How to Split an IRA or 401(k) in a Divorce
Divorce is ugly. Except under the most limited circumstances, no one wins in the divorce game. Then, you add the complexity of money into the equation and it gets downright hideous. In that emotional time, it’s easy to understand why so many people divide IRAs, 401(k)s, and other retirement accounts sub-optimally.
You can’t just “take the money out and give it to my spouse” That would be a big mistake. Let me count the ways:
Let’s assume you own a $250,000 401(k) balance. The judge rules that you’re required to split that 50/50 with your spouse, so you decide it would be easiest to make a phone call and take the money out. Ouch. If you do that, you’ll be hit with a 10 percent early withdrawal penalty (yes you, not your spouse, and only if you’re under 59 1/2) and then the amount you removed is added to your taxable income for the year. Now, for many reading this blog, you’ve just lost 35-45%.
So how do you give $125,000 to someone? Oh that’s easy – you gift that to them. But in your haste, you didn’t do this correctly either. To gift it, you either need to reduce your lifetime exemption by filing a form 706 with your income taxes next April, or pay a gift tax of 50%.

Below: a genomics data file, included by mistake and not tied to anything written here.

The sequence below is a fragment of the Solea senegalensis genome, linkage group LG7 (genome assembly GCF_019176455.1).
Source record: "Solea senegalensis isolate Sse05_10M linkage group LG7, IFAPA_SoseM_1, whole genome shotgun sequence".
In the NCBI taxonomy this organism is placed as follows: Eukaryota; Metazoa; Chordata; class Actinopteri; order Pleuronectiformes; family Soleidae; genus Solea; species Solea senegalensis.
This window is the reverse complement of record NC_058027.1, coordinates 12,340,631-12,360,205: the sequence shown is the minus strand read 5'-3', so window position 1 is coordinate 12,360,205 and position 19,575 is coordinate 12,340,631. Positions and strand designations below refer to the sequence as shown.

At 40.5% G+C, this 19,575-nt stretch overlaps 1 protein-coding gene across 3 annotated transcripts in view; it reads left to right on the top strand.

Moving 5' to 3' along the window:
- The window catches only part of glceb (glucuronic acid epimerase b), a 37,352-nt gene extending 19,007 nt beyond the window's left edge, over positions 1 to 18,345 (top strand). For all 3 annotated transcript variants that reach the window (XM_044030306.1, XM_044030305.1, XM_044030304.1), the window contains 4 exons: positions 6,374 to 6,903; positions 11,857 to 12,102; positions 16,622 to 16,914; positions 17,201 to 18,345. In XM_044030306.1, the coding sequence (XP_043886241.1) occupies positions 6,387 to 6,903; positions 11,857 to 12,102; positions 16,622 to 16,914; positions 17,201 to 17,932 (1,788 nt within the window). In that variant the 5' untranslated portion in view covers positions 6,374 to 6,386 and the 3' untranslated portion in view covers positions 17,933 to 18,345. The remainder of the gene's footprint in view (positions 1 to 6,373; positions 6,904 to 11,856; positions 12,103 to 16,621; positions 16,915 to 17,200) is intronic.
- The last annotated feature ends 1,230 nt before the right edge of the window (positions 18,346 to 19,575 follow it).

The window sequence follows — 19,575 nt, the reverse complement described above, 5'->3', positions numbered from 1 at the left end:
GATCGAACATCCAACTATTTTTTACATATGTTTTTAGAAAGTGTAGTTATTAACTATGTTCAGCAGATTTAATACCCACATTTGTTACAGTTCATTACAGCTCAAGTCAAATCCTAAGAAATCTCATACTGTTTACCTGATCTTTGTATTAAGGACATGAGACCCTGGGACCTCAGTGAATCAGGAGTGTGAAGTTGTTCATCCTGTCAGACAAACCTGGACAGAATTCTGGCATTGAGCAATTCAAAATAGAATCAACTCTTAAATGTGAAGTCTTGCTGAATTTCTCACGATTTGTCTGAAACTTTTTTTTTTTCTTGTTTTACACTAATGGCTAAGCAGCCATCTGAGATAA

Long story short: “taking it out” could be a massive financial mistake.
Instead, consider asking for a QDRO, or Qualified Domestic Relations Order (pronounced quad-row). A QDRO put together by a competent attorney and signed off on by the judge makes this transfer a ton easier.
First, it directs your retirement plan company to establish another qualified plan in the name of your spouse. Then, it directs a tax-free transfer to that newly established account. No taxes, no penalties. Easy as pie.
Once you’ve begun working on that, you’ll want to make sure the QDRO says that your soon-to-be ex-spouse can’t make any loans or transfers from the account until it’s been split; or you could just pick a date to make the transfer effective on (retroactive) and put a fixed dollar amount based on that date’s plan balance. This would protect the new beneficiary from being bamboozled by his or her ex.
Finally, don’t forget about pension plans. A lot of those can be “QDROed” too. For example, let’s assume your spouse earned a pension at his job of $4,000 during the 30 years he worked. He was married to you for 20 of those 30 years – making you the owner of 2/3 of his $4,000 per month. By putting the QDRO in place before he retires, she can have her own pension plan – quite the deal!
At the end of the day, divorce planning with money is just as important as married couple planning. If you don’t do it, you’ll regret it. Take the time to review everything – hire a professional and don’t try to cut corners. The costs are too severe.
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